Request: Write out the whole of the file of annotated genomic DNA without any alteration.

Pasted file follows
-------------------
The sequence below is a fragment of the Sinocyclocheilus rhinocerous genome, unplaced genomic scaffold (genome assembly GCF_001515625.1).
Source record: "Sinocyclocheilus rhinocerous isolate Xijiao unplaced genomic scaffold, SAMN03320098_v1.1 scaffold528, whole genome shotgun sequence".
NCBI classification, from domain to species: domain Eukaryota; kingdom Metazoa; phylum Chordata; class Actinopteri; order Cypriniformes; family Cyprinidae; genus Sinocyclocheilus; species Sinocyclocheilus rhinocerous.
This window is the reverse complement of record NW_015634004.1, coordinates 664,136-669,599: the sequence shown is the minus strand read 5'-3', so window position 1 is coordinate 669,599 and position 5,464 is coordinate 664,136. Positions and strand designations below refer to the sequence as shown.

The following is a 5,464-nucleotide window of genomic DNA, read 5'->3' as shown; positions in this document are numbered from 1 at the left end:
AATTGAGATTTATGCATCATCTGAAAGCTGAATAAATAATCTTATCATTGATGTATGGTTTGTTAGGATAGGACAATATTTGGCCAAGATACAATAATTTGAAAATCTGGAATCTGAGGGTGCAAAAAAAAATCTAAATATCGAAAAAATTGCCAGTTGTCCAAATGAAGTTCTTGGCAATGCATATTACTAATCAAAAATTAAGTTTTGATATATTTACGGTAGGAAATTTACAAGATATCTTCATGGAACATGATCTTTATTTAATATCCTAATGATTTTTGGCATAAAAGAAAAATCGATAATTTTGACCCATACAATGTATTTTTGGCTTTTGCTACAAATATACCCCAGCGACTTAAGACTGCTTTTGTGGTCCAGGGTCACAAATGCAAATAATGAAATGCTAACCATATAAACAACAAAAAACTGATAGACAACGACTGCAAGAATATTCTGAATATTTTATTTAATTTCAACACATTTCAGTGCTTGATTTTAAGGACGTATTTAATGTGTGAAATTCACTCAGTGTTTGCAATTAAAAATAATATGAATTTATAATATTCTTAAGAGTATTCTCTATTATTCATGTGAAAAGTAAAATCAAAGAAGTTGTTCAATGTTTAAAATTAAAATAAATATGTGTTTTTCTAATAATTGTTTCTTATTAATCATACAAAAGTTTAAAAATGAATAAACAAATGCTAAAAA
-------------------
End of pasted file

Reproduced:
The sequence below is a fragment of the Sinocyclocheilus rhinocerous genome, unplaced genomic scaffold (genome assembly GCF_001515625.1).
Source record: "Sinocyclocheilus rhinocerous isolate Xijiao unplaced genomic scaffold, SAMN03320098_v1.1 scaffold528, whole genome shotgun sequence".
NCBI classification, from domain to species: domain Eukaryota; kingdom Metazoa; phylum Chordata; class Actinopteri; order Cypriniformes; family Cyprinidae; genus Sinocyclocheilus; species Sinocyclocheilus rhinocerous.
This window is the reverse complement of record NW_015634004.1, coordinates 664,136-669,599: the sequence shown is the minus strand read 5'-3', so window position 1 is coordinate 669,599 and position 5,464 is coordinate 664,136. Positions and strand designations below refer to the sequence as shown.

The following is a 5,464-nucleotide window of genomic DNA, read 5'->3' as shown; positions in this document are numbered from 1 at the left end:
AATTGAGATTTATGCATCATCTGAAAGCTGAATAAATAATCTTATCATTGATGTATGGTTTGTTAGGATAGGACAATATTTGGCCAAGATACAATAATTTGAAAATCTGGAATCTGAGGGTGCAAAAAAAAATCTAAATATCGAAAAAATTGCCAGTTGTCCAAATGAAGTTCTTGGCAATGCATATTACTAATCAAAAATTAAGTTTTGATATATTTACGGTAGGAAATTTACAAGATATCTTCATGGAACATGATCTTTATTTAATATCCTAATGATTTTTGGCATAAAAGAAAAATCGATAATTTTGACCCATACAATGTATTTTTGGCTTTTGCTACAAATATACCCCAGCGACTTAAGACTGCTTTTGTGGTCCAGGGTCACAAATGCAAATAATGAAATGCTAACCATATAAACAACAAAAAACTGATAGACAACGACTGCAAGAATATTCTGAATATTTTATTTAATTTCAACACATTTCAGTGCTTGATTTTAAGGACGTATTTAATGTGTGAAATTCACTCAGTGTTTGCAATTAAAAATAATATGAATTTATAATATTCTTAAGAGTATTCTCTATTATTCATGTGAAAAGTAAAATCAAAGAAGTTGTTCAATGTTTAAAATTAAAATAAATATGTGTTTTTCTAATAATTGTTTCTTATTAATCATACAAAAGTTTAAAAATGAATAAACAAATGCTAAAAA